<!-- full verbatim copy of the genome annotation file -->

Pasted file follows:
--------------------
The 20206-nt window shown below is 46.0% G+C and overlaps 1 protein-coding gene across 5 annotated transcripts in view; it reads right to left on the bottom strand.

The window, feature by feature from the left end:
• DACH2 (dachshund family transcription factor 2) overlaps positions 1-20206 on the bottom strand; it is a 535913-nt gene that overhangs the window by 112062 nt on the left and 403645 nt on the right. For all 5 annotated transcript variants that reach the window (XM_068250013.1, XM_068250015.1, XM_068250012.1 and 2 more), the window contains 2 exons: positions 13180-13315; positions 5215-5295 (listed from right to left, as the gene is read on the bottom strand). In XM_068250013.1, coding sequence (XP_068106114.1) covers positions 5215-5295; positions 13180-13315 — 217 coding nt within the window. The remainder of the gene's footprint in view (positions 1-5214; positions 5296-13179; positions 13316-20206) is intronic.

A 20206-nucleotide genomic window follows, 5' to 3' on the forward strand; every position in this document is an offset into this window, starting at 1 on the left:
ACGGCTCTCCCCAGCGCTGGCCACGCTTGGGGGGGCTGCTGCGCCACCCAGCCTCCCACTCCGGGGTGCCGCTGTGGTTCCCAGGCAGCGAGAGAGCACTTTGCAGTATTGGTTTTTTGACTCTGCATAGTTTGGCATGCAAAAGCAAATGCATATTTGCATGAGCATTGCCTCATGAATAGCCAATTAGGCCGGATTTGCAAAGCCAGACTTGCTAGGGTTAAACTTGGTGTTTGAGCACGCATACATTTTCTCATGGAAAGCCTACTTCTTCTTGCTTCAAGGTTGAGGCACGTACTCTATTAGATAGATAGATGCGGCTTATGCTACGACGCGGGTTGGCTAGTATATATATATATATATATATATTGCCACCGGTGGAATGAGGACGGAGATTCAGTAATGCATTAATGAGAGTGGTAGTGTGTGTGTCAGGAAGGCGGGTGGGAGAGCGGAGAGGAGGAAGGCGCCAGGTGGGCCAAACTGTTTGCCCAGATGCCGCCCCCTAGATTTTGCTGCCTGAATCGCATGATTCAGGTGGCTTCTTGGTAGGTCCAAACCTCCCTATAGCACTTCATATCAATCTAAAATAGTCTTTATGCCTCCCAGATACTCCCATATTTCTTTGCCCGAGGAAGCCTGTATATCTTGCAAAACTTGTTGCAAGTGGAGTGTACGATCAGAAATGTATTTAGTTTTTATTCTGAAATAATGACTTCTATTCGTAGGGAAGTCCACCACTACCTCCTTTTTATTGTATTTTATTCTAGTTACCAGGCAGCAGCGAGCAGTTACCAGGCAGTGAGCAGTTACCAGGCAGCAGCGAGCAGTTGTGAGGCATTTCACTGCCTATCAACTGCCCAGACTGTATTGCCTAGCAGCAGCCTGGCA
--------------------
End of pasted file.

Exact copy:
The 20206-nt window shown below is 46.0% G+C and overlaps 1 protein-coding gene across 5 annotated transcripts in view; it reads right to left on the bottom strand.

The window, feature by feature from the left end:
• DACH2 (dachshund family transcription factor 2) overlaps positions 1-20206 on the bottom strand; it is a 535913-nt gene that overhangs the window by 112062 nt on the left and 403645 nt on the right. For all 5 annotated transcript variants that reach the window (XM_068250013.1, XM_068250015.1, XM_068250012.1 and 2 more), the window contains 2 exons: positions 13180-13315; positions 5215-5295 (listed from right to left, as the gene is read on the bottom strand). In XM_068250013.1, coding sequence (XP_068106114.1) covers positions 5215-5295; positions 13180-13315 — 217 coding nt within the window. The remainder of the gene's footprint in view (positions 1-5214; positions 5296-13179; positions 13316-20206) is intronic.

A 20206-nucleotide genomic window follows, 5' to 3' on the forward strand; every position in this document is an offset into this window, starting at 1 on the left:
ACGGCTCTCCCCAGCGCTGGCCACGCTTGGGGGGGCTGCTGCGCCACCCAGCCTCCCACTCCGGGGTGCCGCTGTGGTTCCCAGGCAGCGAGAGAGCACTTTGCAGTATTGGTTTTTTGACTCTGCATAGTTTGGCATGCAAAAGCAAATGCATATTTGCATGAGCATTGCCTCATGAATAGCCAATTAGGCCGGATTTGCAAAGCCAGACTTGCTAGGGTTAAACTTGGTGTTTGAGCACGCATACATTTTCTCATGGAAAGCCTACTTCTTCTTGCTTCAAGGTTGAGGCACGTACTCTATTAGATAGATAGATGCGGCTTATGCTACGACGCGGGTTGGCTAGTATATATATATATATATATATATTGCCACCGGTGGAATGAGGACGGAGATTCAGTAATGCATTAATGAGAGTGGTAGTGTGTGTGTCAGGAAGGCGGGTGGGAGAGCGGAGAGGAGGAAGGCGCCAGGTGGGCCAAACTGTTTGCCCAGATGCCGCCCCCTAGATTTTGCTGCCTGAATCGCATGATTCAGGTGGCTTCTTGGTAGGTCCAAACCTCCCTATAGCACTTCATATCAATCTAAAATAGTCTTTATGCCTCCCAGATACTCCCATATTTCTTTGCCCGAGGAAGCCTGTATATCTTGCAAAACTTGTTGCAAGTGGAGTGTACGATCAGAAATGTATTTAGTTTTTATTCTGAAATAATGACTTCTATTCGTAGGGAAGTCCACCACTACCTCCTTTTTATTGTATTTTATTCTAGTTACCAGGCAGCAGCGAGCAGTTACCAGGCAGTGAGCAGTTACCAGGCAGCAGCGAGCAGTTGTGAGGCATTTCACTGCCTATCAACTGCCCAGACTGTATTGCCTAGCAGCAGCCTGGCA